June 22, 2009
If you're an aggrieved owner of Jason Frasor(notes) who's wondering why, exactly, Jeremy Accardo(notes) picked up a save last Thursday in Philadelphia, Jays manager Cito Gaston has an explanation for you:
"I screwed it up."
Specifically, Gaston screwed up the double switch protocol.
In case you haven't read the details already, we'll recap. Toronto held a one-run lead over the Phillies in the eighth inning. There were two outs, a runner was on second base, and the Jays had the pitcher's spot due up in the ninth. Gaston's intention was to bring catcher Rod Barajas(notes) into the game, replacing Raul Chavez(notes), while also bringing in Frasor to relieve Brandon League(notes). That would have allowed Barajas to lead off the next inning while keeping Frasor on the mound.
But Gaston failed to share his plan with the proper authorities. This from MLB.com's Jordan Bastian:
Where Gaston messed up was in walking straight to the mound and not consulting with the home-plate umpire.
"I thought about it," Gaston said, "and then after I went to the mound, then you couldn't [double switch]. You have to approach the umpire first before you do that and I went to the mound."
... Once there, he turned back to the dugout and made a hand motion toward the dugout, pounding his fist in an open hand -- signaling for the catcher. Someone in the dugout alerted him that the double switch had to be called off, though.
Naturally, things worked out perfectly for the Jays. Chavez gunned down a would-be base-stealer, Barajas belted a pinch-hit homer in the top of the ninth, and Accardo finished things off with an assist from BJ Ryan(notes). Frasor ended up with the win.
Frasor is a much better pitcher now than he was in 2004 when he recorded 17 saves for the Jays. He has added that funky split-change thing with the little-hand grip. That extra off-speed pitch to go with a 94 m.p.h. fastball and a decent breaking ball allows him to fill in while Downs nurses his toe back to health.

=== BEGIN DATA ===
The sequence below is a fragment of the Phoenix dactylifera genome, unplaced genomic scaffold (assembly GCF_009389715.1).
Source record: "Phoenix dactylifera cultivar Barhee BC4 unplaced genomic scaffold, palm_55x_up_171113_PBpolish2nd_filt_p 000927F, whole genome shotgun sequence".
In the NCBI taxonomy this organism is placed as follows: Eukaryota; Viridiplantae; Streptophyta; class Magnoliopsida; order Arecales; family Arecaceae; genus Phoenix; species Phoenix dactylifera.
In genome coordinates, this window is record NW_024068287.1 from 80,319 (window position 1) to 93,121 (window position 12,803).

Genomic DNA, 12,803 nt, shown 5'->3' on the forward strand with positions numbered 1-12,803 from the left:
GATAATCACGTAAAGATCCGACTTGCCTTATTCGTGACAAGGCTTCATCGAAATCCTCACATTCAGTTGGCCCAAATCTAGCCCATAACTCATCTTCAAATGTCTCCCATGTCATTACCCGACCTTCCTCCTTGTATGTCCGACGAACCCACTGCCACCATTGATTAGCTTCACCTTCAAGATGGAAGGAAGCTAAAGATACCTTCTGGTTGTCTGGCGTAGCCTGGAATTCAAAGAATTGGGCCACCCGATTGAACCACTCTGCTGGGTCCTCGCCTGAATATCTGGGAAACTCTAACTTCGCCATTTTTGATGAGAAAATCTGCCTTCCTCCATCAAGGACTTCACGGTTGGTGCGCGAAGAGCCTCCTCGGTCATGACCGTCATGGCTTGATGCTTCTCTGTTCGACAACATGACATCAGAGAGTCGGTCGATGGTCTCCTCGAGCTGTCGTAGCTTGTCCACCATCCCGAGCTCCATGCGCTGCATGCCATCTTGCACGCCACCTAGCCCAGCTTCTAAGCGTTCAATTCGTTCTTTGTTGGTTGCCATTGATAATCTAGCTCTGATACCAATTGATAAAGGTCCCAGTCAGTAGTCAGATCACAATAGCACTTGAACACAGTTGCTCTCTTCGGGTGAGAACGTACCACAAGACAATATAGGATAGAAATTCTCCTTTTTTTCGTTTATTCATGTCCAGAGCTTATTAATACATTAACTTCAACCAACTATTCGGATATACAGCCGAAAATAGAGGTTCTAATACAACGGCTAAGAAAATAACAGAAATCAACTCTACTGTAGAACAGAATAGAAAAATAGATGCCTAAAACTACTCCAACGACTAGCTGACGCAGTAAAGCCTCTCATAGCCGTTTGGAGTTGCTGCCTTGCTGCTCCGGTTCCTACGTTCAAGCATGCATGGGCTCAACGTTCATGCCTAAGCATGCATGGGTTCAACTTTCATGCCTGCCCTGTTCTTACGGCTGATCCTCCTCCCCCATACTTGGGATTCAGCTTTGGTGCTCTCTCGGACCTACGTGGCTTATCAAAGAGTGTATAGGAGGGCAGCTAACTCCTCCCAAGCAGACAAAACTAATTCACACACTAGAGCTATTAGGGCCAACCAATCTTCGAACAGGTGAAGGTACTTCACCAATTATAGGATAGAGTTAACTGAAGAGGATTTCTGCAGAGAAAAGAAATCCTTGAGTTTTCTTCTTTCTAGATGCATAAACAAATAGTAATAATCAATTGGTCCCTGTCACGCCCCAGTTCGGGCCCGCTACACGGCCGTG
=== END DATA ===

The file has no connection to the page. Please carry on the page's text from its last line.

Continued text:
Downs is throwing from flat ground, but we still don't have a timetable for his return. "I've just kind of put Downs out of my mind right now," said Gaston. As if his closer were just another rule that he could disregard.
In other toe-related news...
• Jonathan Broxton(notes) allowed four hits and four earned runs in 2.1 innings over the weekend. He's throwing his usual 96-98 mph, but it's not clear that the issues with his right big toe are completely behind him. Broxton had a cortisone injection last week and the back-to-back appearances are certainly encouraging, but grabbing Ramon Troncoso(notes) (7 HD, 4 SV) wouldn't be the worst move.
• Brad Lidge(notes) (
too many [expletive] runs knee) is expected to return from the DL later this week, possibly as early as Wednesday. He threw a scoreless inning for Double-A Reading on Saturday (1 H, 2 Ks) and reportedly felt no lingering pain. Ryan Madson(notes) owners should be thrilled that Lidge is almost back, because last week did not go well: 3.0 IP, 6 H, 5 ER, 3 BB, 2 BS, 2 L.
• Chad Qualls(notes) hasn't been lights-out lately, but don't put Sunday's loss on him. Check the highlight. That's a brutal first loss for Clay Zavada(notes) (pictured), the pride of Streator, Illinois.
• Kiko Calero(notes) hit the DL with shoulder inflammation after appearing in 36 of his team's first 67 games. "It's nothing serious," said manager Fredi Gonzalez. He'd use Calero today if you let him.
• Chris Ray(notes) is back from Triple-A Norfolk after posting 13 Ks and a 2.25 ERA in 12 innings. Jim Johnson(notes) figures to be next in line for saves if/when George Sherrill(notes) is traded, however.
• Kerry Wood(notes) blew a pair of save opportunities in his return to Wrigley over the weekend, but he'd made 11 straight scoreless appearances (and six hitless) before the Cubs roughed him up. His velocity is actually better than it was in '08. Don't panic. Unless you're Eric Wedge.
• Frank Francisco(notes) (shoulder) returned from the DL and pitched yet another scoreless inning on Saturday. He's allowed just one run (earned or unearned) in 20.2 innings so far this year. After he was activated, manager Ron Washington declared, "I won't use [Francisco] right away in the closer's spot." It shouldn't take too long, however.
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